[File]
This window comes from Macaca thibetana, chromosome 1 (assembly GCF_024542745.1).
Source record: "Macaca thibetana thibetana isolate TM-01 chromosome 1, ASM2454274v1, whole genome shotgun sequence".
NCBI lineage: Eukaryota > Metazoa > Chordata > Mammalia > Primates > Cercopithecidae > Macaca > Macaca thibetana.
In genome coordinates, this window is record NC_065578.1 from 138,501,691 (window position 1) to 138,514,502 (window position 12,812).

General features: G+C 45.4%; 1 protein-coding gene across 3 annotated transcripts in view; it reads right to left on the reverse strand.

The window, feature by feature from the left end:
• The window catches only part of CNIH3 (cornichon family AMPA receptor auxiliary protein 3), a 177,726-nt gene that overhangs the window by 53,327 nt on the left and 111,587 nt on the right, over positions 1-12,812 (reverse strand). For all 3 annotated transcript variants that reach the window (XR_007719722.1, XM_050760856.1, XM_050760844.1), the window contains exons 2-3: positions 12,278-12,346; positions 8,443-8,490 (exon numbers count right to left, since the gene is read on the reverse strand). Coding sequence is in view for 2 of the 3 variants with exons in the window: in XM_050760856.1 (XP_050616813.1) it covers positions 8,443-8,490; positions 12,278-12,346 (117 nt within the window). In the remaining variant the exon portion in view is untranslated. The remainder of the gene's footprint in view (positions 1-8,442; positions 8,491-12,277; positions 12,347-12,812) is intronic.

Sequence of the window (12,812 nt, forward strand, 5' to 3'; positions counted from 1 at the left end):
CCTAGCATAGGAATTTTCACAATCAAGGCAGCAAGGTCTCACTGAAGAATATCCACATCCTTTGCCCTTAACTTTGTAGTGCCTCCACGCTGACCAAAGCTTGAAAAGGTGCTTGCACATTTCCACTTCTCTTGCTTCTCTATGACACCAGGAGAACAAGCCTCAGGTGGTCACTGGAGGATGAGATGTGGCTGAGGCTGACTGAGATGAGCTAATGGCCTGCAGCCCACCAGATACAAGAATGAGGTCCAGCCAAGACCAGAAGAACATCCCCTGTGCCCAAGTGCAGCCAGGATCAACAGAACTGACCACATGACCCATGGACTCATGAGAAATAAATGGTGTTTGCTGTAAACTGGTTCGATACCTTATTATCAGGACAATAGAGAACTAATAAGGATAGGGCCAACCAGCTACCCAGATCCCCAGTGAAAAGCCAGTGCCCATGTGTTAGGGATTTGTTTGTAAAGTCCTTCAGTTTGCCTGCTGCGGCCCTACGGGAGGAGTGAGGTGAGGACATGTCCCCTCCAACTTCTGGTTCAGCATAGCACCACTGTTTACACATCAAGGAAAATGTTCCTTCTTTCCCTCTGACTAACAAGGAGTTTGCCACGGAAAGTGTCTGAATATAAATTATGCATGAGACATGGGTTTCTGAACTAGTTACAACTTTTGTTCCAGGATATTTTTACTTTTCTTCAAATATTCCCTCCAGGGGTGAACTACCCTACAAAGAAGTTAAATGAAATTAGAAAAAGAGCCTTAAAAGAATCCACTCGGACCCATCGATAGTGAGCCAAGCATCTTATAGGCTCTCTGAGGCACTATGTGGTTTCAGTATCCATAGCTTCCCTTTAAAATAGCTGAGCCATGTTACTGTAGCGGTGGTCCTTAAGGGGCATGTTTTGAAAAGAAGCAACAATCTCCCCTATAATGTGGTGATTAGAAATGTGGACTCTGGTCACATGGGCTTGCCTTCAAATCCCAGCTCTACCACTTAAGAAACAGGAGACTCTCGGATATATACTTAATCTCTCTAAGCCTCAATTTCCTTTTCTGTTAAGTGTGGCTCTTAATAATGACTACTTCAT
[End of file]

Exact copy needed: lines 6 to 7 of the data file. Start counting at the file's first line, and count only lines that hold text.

The window, feature by feature from the left end:
• The window catches only part of CNIH3 (cornichon family AMPA receptor auxiliary protein 3), a 177,726-nt gene that overhangs the window by 53,327 nt on the left and 111,587 nt on the right, over positions 1-12,812 (reverse strand). For all 3 annotated transcript variants that reach the window (XR_007719722.1, XM_050760856.1, XM_050760844.1), the window contains exons 2-3: positions 12,278-12,346; positions 8,443-8,490 (exon numbers count right to left, since the gene is read on the reverse strand). Coding sequence is in view for 2 of the 3 variants with exons in the window: in XM_050760856.1 (XP_050616813.1) it covers positions 8,443-8,490; positions 12,278-12,346 (117 nt within the window). In the remaining variant the exon portion in view is untranslated. The remainder of the gene's footprint in view (positions 1-8,442; positions 8,491-12,277; positions 12,347-12,812) is intronic.